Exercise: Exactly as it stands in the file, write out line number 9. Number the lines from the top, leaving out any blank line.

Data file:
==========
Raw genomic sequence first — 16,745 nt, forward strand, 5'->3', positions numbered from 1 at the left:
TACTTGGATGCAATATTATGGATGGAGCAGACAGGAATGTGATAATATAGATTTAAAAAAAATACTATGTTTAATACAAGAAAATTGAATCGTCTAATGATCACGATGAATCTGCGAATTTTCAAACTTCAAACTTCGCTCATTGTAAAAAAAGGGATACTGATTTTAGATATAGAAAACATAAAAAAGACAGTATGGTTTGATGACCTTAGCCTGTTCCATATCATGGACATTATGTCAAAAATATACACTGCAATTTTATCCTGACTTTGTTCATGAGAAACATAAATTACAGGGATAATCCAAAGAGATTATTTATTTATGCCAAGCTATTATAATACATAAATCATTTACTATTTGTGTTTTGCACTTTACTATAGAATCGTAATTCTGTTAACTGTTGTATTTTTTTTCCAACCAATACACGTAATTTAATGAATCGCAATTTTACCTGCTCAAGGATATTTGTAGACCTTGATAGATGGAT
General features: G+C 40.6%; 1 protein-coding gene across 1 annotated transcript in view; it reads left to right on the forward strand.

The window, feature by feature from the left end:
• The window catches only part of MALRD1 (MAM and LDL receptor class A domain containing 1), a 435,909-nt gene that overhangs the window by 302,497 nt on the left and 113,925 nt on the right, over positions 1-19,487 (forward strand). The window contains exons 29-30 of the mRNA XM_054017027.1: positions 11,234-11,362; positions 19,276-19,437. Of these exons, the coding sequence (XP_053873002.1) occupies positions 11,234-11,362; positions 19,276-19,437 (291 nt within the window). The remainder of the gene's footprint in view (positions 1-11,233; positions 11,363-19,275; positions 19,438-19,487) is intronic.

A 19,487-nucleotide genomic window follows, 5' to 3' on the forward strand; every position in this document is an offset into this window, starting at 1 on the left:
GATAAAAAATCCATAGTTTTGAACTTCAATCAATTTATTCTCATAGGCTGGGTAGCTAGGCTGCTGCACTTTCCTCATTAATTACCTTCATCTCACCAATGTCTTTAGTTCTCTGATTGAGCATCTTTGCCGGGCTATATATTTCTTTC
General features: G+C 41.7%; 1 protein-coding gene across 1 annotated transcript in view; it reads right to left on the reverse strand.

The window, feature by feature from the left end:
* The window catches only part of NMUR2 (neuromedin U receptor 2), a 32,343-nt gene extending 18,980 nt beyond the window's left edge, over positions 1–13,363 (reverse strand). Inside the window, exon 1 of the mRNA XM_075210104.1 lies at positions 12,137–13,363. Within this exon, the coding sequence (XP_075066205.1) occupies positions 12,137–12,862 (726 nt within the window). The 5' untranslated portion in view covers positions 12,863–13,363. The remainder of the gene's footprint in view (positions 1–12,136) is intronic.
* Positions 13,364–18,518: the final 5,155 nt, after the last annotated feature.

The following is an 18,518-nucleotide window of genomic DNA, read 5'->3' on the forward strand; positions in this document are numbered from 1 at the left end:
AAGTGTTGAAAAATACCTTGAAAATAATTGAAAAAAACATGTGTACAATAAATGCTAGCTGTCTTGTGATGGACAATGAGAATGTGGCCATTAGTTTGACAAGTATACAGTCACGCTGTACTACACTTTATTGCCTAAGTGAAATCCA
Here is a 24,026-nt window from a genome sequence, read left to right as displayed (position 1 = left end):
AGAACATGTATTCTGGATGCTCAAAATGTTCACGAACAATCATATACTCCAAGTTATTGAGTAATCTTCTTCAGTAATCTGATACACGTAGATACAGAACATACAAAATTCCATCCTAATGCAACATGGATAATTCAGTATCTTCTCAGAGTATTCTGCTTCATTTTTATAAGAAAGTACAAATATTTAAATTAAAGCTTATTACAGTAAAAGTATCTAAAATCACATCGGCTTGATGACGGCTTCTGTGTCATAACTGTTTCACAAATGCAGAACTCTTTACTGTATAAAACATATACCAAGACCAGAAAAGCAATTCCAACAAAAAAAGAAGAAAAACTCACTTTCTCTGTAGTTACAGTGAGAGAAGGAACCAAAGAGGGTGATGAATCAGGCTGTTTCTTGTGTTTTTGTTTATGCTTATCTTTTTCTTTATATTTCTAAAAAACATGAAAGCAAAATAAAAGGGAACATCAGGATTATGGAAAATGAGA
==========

The window, feature by feature from the left end: